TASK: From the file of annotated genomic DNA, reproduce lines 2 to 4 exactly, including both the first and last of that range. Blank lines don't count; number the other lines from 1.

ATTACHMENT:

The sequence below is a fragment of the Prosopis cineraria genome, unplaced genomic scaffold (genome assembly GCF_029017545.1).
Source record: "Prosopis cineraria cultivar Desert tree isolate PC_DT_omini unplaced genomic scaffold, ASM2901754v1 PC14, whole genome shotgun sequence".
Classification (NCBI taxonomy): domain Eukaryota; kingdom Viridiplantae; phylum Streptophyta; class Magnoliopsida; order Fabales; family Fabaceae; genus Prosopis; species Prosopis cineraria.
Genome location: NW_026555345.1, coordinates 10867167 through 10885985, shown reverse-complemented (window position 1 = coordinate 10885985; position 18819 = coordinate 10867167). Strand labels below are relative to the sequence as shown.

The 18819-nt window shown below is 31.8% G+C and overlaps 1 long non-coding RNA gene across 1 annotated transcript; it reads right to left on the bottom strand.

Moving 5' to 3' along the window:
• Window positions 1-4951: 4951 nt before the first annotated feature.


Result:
Source record: "Prosopis cineraria cultivar Desert tree isolate PC_DT_omini unplaced genomic scaffold, ASM2901754v1 PC14, whole genome shotgun sequence".
Classification (NCBI taxonomy): domain Eukaryota; kingdom Viridiplantae; phylum Streptophyta; class Magnoliopsida; order Fabales; family Fabaceae; genus Prosopis; species Prosopis cineraria.
Genome location: NW_026555345.1, coordinates 10867167 through 10885985, shown reverse-complemented (window position 1 = coordinate 10885985; position 18819 = coordinate 10867167). Strand labels below are relative to the sequence as shown.